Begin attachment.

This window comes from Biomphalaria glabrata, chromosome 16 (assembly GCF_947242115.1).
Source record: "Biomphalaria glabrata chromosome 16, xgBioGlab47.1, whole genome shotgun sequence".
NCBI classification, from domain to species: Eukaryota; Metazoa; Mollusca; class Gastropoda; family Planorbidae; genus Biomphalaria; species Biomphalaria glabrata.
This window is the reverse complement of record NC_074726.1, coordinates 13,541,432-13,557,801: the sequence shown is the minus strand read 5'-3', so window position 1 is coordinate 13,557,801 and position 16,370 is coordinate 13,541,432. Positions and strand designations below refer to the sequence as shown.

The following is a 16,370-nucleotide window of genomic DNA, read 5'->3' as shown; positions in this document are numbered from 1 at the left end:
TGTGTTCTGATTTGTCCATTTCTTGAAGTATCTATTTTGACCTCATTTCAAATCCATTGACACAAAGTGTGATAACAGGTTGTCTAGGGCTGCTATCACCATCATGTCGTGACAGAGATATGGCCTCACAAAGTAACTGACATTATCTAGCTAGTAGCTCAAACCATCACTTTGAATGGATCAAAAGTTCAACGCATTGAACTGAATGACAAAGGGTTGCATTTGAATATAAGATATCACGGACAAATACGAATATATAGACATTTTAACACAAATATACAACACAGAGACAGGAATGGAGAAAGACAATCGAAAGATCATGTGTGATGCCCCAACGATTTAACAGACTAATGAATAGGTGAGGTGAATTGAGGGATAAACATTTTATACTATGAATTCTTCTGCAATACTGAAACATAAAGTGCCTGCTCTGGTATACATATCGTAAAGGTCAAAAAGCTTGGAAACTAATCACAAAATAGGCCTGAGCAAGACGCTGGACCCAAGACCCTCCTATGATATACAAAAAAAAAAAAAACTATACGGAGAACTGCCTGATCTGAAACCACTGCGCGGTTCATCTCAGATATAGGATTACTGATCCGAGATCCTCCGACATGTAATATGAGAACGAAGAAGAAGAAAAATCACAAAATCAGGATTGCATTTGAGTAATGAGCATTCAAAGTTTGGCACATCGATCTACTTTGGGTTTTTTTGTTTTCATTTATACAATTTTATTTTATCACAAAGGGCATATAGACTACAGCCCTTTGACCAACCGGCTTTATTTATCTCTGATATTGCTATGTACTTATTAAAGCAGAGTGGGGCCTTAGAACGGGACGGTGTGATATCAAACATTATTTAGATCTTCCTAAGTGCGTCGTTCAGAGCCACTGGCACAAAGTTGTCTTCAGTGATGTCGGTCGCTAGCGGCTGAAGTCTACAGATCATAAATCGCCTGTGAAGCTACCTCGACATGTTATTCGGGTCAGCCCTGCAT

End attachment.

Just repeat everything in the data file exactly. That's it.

This window comes from Biomphalaria glabrata, chromosome 16 (assembly GCF_947242115.1).
Source record: "Biomphalaria glabrata chromosome 16, xgBioGlab47.1, whole genome shotgun sequence".
NCBI classification, from domain to species: Eukaryota; Metazoa; Mollusca; class Gastropoda; family Planorbidae; genus Biomphalaria; species Biomphalaria glabrata.
This window is the reverse complement of record NC_074726.1, coordinates 13,541,432-13,557,801: the sequence shown is the minus strand read 5'-3', so window position 1 is coordinate 13,557,801 and position 16,370 is coordinate 13,541,432. Positions and strand designations below refer to the sequence as shown.

The following is a 16,370-nucleotide window of genomic DNA, read 5'->3' as shown; positions in this document are numbered from 1 at the left end:
TGTGTTCTGATTTGTCCATTTCTTGAAGTATCTATTTTGACCTCATTTCAAATCCATTGACACAAAGTGTGATAACAGGTTGTCTAGGGCTGCTATCACCATCATGTCGTGACAGAGATATGGCCTCACAAAGTAACTGACATTATCTAGCTAGTAGCTCAAACCATCACTTTGAATGGATCAAAAGTTCAACGCATTGAACTGAATGACAAAGGGTTGCATTTGAATATAAGATATCACGGACAAATACGAATATATAGACATTTTAACACAAATATACAACACAGAGACAGGAATGGAGAAAGACAATCGAAAGATCATGTGTGATGCCCCAACGATTTAACAGACTAATGAATAGGTGAGGTGAATTGAGGGATAAACATTTTATACTATGAATTCTTCTGCAATACTGAAACATAAAGTGCCTGCTCTGGTATACATATCGTAAAGGTCAAAAAGCTTGGAAACTAATCACAAAATAGGCCTGAGCAAGACGCTGGACCCAAGACCCTCCTATGATATACAAAAAAAAAAAAAACTATACGGAGAACTGCCTGATCTGAAACCACTGCGCGGTTCATCTCAGATATAGGATTACTGATCCGAGATCCTCCGACATGTAATATGAGAACGAAGAAGAAGAAAAATCACAAAATCAGGATTGCATTTGAGTAATGAGCATTCAAAGTTTGGCACATCGATCTACTTTGGGTTTTTTTGTTTTCATTTATACAATTTTATTTTATCACAAAGGGCATATAGACTACAGCCCTTTGACCAACCGGCTTTATTTATCTCTGATATTGCTATGTACTTATTAAAGCAGAGTGGGGCCTTAGAACGGGACGGTGTGATATCAAACATTATTTAGATCTTCCTAAGTGCGTCGTTCAGAGCCACTGGCACAAAGTTGTCTTCAGTGATGTCGGTCGCTAGCGGCTGAAGTCTACAGATCATAAATCGCCTGTGAAGCTACCTCGACATGTTATTCGGGTCAGCCCTGCAT